Monday, October 22, 2018

Fresh Off the Boat by Eddie Huang


I am the straightest arrow you'll ever meet - I'm a downright prude when it comes to sex, drugs, and violence - so I purposely put off reading this book for years. I knew that Eddie Huang, and this book, had a reputation of being crass, brassy, and overdone, but as a child of immigrants from Taiwan, someone who loves Chinese/Taiwanese food and is a big fan of the Fresh Off the Boat TV show, I've kept this book on my to-read list, and I finally got around to reading it.

This book definitely is not for everyone. Making my way through early chapters, I fully expected to rate the book no higher than 3 stars. Huang uses the slur "Chinaman" the way black people have reclaimed the n-word, except it's not really a thing in the wider Chinese community, so it's jarring. The narrative includes plenty of profanity, makes obscure (to me) references to hip-hop and sports culture, and employs so much slang that I sometimes actually did not understand what Huang was trying to say. Luckily, I do have a working knowledge of basketball, so I could follow lines like, "[Mom's] still the best cook in the family...even the aunts admit my mom goes hard in the paint," (pg. 5) and, "I was into glasses, especially goggles, because Kareem wore them and he had the ill sky hook." (pg. 6)

I knew that Huang had walked away from the TV show because he didn't feel the show accurately represented his family, but I did not know just how much his family was sanitized for American TV audiences. I think the show presents an Asian-American family that is exactly what Americans are willing to accept at this time, but I also believe that Huang's actual origin story is profound in the way it shines a light on the struggles of immigrant families and the diversity of experiences that exist within a group perceived as homogeneous.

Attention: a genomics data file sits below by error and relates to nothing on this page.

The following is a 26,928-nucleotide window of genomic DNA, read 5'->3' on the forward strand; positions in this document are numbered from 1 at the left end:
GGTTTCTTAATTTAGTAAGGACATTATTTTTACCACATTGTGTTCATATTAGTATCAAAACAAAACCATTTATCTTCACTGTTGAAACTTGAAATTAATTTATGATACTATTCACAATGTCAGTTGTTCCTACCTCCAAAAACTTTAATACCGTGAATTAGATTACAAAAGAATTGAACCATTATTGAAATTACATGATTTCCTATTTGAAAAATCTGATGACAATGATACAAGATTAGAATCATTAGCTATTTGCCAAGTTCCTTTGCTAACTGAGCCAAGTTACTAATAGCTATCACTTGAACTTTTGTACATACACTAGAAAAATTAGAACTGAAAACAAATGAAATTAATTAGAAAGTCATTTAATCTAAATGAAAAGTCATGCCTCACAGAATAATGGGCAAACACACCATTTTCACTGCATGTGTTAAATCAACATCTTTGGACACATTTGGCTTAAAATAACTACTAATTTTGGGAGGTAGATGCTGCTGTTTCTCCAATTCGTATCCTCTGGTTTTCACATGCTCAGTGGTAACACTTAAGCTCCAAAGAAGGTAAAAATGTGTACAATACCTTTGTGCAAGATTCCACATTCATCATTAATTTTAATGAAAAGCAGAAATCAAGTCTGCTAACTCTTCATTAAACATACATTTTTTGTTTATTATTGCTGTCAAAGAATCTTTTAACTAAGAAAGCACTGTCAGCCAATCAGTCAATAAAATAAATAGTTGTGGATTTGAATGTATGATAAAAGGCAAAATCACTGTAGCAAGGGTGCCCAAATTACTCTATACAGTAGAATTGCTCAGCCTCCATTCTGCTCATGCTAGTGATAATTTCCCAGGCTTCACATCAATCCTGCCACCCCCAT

What really struck me about Huang's autobiography is how I could simultaneously identify so strongly with some of his experiences - being called "chink", eating at a white friend's house for the first time and encountering new-to-him American foods, feeling a kinship with Chinese/Taiwanese culture by knowing and appreciating the food - but then be so completely taken aback by some of his life choices. On the one hand, he hated the model minority stereotype, yet he participated just enough to show that, "I didn't want to play their stupid Asian Olympics, but I wanted to prove to myself that if I did want to be the stereotypical Chinaman they wanted, I could." (pg. 189) He took honors classes, attended academic summer camps, went to the "Love Boat" study tour in Taiwan, and even became a lawyer, but then he also did drugs, sold drugs, got into fights, and got arrested for assault! I appreciate that this book absolutely took me out of my comfort zone and challenged my own notions of what it means to be Asian-American.

Ultimately, I think this book is about Huang's struggle with identity, his constant efforts to not be defined as others see him and to figure out not only what it means to be true to himself, but also what it means to be an American while also being Asian-American. Huang wrote this book when he was just 30 years old, so it lacks the kind of gravitas you might expect from memoirs in general; it's clear that life to him is about living and learning, and he's just getting started. I recommend this book to anyone interested in exploring race and better understanding the experiences of immigrant families. It's definitely best approached with an open mind free of preconceived notions.

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